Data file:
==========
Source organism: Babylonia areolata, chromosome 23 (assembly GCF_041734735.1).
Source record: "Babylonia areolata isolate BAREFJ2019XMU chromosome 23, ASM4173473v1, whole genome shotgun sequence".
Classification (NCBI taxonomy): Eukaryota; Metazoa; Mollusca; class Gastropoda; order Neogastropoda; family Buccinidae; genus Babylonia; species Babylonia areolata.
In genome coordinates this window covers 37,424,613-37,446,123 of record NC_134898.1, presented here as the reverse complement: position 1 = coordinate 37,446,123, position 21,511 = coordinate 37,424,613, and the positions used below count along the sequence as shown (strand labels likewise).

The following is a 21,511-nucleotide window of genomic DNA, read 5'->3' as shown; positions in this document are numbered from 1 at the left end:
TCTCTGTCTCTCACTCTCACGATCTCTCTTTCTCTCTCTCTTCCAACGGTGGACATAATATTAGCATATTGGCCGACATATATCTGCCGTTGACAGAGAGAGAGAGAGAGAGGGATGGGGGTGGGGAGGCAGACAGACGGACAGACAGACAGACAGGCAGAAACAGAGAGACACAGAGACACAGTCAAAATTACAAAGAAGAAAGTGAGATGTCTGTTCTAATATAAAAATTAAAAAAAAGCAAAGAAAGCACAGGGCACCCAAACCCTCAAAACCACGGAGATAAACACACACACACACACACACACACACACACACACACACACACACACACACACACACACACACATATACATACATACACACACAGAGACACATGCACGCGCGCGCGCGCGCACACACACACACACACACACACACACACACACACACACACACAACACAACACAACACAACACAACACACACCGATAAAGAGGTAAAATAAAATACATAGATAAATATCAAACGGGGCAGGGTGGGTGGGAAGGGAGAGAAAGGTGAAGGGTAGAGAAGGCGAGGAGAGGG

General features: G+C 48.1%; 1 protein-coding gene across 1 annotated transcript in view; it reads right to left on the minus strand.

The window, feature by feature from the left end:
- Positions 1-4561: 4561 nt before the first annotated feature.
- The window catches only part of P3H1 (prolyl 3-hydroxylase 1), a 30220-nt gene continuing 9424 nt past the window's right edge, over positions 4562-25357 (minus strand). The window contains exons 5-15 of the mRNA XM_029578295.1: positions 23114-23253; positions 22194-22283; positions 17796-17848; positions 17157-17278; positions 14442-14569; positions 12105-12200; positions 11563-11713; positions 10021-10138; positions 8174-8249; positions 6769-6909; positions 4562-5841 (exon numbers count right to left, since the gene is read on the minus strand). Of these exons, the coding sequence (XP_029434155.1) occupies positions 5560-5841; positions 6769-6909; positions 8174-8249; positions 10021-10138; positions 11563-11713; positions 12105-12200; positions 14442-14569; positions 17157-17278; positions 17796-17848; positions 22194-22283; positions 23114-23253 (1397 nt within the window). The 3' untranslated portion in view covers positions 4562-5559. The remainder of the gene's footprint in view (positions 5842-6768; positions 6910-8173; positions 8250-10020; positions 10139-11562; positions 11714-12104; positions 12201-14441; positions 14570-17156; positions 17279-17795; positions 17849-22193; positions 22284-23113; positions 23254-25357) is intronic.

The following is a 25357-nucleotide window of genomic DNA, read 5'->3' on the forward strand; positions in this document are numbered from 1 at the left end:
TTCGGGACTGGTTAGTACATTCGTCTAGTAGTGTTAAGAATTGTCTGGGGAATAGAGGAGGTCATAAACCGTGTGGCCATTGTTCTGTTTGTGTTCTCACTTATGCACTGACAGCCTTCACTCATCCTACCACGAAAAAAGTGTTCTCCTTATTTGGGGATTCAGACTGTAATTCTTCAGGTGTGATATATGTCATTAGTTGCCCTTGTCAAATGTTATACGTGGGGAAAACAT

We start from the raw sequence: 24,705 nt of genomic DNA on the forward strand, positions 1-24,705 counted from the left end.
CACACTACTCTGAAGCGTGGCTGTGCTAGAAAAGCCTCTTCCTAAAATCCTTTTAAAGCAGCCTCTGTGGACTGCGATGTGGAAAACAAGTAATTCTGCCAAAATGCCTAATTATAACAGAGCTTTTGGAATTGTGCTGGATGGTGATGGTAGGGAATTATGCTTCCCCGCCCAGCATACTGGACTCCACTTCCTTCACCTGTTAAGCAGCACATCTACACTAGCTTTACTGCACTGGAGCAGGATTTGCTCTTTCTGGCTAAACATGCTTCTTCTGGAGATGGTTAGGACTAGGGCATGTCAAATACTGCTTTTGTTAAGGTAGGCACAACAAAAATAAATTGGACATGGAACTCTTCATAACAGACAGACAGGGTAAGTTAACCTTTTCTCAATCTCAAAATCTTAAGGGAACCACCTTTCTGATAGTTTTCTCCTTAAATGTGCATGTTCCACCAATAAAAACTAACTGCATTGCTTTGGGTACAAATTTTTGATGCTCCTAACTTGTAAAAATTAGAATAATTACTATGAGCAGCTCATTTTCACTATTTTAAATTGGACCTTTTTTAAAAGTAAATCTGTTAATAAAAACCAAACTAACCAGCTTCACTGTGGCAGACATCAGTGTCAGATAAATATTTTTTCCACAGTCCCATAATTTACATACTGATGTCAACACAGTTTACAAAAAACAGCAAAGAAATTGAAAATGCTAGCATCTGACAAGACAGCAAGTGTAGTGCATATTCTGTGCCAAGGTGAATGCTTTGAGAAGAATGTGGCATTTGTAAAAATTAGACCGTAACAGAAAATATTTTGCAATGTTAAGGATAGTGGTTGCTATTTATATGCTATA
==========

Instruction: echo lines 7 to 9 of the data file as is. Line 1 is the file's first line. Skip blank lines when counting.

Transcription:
General features: G+C 48.1%; 1 protein-coding gene across 1 annotated transcript in view; it reads right to left on the minus strand.

The window, feature by feature from the left end:
- Positions 1-4561: 4561 nt before the first annotated feature.